BJ Searls -
April 22, 2013
The federal state of Switzerland is divided into Swiss cantons, or member states. In the 1800s and early 1900s, these cantons held Shooting Festivals, or "free shoots" tournaments. Originally, these festivals were fundraisers to aid the widows and orphans of the soldiers who had fallen in defense of their country. Shooting halls were erected and prizes were awarded to the sharp shooters.
Although the purpose has changed, the shooting contests continue to this day, now regulated by the federal government. The Swiss are avid supporters of the right to carry arms. Because they do not have an army, they depend on the citizenry for national defense. Recreational shooting is popular, in fact so much so, that the annual Feldschiessen weekend, the largest rifle shooting competition in the world, sees 200,000 in attendance every year. While a large percentage of households contain guns, the murder rate in Switzerland is one of the lowest in the world.
With each shooting festival, a commemorative medal was minted. For the collector, there are two distinct periods to consider when collecting Shooting Festival commemoratives. The first run is from 1842 to 1939. These coins are commonly called Shooting Thalers, and for the most part, are the equivalent in size and metal content to their legal tender counterpart. As such, these coins were circulated outside the festivals, although technically, they are medals. The second period, the modern commemoratives, runs from 1984 to date. These coins are not considered legal tender and were meant to be exchanged only during the festival.
The Swiss Shooting Festival Commemoratives, Circulation Strikes (1842-1939) set in the PCGS Set RegistryTM is composed of 22 issues - one silver 40 Batz, one silver 4 Francs, 17 silver 5 Francs, one silver 10 Francs, and two gold 100 Francs. From 1855 to 1885 the 5 Francs were the same size and had the same silver content as their government issued 5 Francs counterpart. From 1934 to 1939 the size of the coins was reduced and all had legends indicating they could only be redeemed during the Shooting Festival.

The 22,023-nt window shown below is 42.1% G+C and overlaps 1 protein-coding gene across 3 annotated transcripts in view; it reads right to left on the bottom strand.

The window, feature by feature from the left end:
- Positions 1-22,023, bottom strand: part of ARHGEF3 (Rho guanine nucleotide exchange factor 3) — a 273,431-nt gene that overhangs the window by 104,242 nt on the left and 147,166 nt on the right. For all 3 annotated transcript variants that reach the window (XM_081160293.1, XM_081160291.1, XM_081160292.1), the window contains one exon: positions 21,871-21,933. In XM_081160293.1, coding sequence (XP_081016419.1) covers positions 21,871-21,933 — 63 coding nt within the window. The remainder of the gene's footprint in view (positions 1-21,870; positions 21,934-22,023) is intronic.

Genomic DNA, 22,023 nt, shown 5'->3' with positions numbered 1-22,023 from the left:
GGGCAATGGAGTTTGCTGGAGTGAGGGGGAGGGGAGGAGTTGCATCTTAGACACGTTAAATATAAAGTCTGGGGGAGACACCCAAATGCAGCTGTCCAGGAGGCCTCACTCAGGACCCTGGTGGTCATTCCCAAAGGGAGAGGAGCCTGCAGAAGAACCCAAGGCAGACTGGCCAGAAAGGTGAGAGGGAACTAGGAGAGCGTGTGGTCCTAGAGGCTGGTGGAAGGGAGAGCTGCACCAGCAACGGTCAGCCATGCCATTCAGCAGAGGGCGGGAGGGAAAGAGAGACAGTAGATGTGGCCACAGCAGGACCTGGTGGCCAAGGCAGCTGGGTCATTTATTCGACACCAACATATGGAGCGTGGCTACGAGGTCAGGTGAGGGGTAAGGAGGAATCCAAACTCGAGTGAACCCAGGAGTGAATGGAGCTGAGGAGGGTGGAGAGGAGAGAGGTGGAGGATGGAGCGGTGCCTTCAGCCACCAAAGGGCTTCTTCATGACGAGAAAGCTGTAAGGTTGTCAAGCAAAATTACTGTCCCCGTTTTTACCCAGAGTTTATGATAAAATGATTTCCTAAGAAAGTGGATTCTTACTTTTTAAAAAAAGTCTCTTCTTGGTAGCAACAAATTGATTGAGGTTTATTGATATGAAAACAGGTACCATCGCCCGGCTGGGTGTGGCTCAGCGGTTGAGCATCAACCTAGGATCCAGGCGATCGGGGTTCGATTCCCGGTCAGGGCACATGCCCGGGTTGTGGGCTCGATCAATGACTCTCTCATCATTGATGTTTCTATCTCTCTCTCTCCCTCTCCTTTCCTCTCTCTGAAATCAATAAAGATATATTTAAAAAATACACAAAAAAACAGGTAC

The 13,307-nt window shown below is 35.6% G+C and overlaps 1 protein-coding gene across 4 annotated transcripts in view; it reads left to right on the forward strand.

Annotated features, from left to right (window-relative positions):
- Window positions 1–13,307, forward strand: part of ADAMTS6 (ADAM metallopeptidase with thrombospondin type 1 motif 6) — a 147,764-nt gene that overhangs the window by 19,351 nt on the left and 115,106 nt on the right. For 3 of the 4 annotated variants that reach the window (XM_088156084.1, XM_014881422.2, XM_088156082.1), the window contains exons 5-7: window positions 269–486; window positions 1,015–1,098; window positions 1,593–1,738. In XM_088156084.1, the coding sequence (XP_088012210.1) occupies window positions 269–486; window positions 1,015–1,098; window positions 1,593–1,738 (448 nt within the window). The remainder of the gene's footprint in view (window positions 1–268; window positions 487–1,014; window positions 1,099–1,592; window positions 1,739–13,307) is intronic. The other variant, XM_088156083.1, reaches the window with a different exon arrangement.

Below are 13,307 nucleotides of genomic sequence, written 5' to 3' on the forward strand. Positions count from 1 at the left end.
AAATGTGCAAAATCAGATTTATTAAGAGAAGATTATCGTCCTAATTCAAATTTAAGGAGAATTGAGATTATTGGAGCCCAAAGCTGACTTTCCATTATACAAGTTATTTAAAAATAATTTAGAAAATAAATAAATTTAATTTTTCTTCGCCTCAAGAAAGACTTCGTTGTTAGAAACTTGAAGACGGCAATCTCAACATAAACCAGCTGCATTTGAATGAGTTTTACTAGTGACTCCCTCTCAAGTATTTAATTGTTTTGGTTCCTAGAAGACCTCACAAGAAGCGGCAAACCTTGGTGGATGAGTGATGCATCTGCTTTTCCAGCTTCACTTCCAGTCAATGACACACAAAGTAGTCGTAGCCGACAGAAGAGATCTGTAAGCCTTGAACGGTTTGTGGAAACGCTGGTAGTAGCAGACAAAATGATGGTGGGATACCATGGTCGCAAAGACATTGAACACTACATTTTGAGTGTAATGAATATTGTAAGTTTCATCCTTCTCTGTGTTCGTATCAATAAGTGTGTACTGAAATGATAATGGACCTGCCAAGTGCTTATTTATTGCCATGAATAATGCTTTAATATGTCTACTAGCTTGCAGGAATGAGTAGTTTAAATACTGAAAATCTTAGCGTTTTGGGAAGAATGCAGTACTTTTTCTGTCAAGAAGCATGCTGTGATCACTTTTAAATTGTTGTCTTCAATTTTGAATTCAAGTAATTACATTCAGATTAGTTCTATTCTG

The "WJG Swiss Shooting Thalers" set in the Registry, which has won major awards in 2011 and 2012, is nearly complete and has a weighted grade point average of 64.62. This is an accomplishment because a few of these coins are hard to locate in high uncirculated grades. The coins that can be found in high grades are affordable to most collectors and can be purchased in the $100 to $1,000 range. Tougher to find are the early1842-1855 and the 1934 and 1939 100 Francs with prices running upwards of $2,000. In addition, with the exception of the 4 Francs, all of the coins were also struck in Specimen condition. These coins demand a premium over their circulation strike counterparts.
These coins are especially interesting because of their designs. The reverse of the 1842 4 Francs Chur has three oval circles with a goat reared up on hind legs in the center circle and clasped hands in the clouds above the circles. The detail is beautiful.
The 1855 5 Francs Solothurn was the only Shooting Festival commemorative recognized as legal tender. Except for the edge lettering, it was identical in design to the 5 Francs released for circulation.
A number of issues display rifles on the obverse. Such is the case with the smaller sized 1934 B 100 Francs Fribourg. The image is of a soldier in uniform facing left and holding a rifle.
The PCGS Set Registry offers a second set consisting of modern 50 Francs. The Swiss Shooting Festival Commemoratives 50 Francs (1984-present) set currently requires 29 coins. Unlike the Shooting Thaler set which has two gold coins, this set is all silver and much more affordable. Collector Rod Moore has a complete, high grade set registered. The set has won a major award every year since 2010. An interesting back story on the modern commemoratives is that after 1939 no shooting thalers were issued until 1984. Their production resumed due in part to the efforts of a California coin dealer named Richard Nelson, who apparently worked tirelessly to see the medals reinstated.
As with the earlier issues, the modern issues have some wonderful designs. Look at the 1986 50 Francs Appenzell which has a delightful dancing bear on the obverse and a soldier and drum on the reverse.
The beautiful 2010 Aarau issue has a magnificent draped liberty with a lion and shield on the obverse and a shield and a wreath with rifles and gun powder pouches crossed on the bottom to depict a "bow."
Besides the silver 50 Francs, 100, 200, 500 and 1000 Francs in gold were also issued for the present-day Shooting Festivals. Note that the 2013 issue has a lower mintage than earlier years, so expect to pay a premium.
Are you a sharp shooter and up for a challenge? This year's festival will be held this September in Lucerne. If that doesn't appeal to you, perhaps the challenge of assembling a complete set of Swiss Shooting Thalers in high grade is more appealing!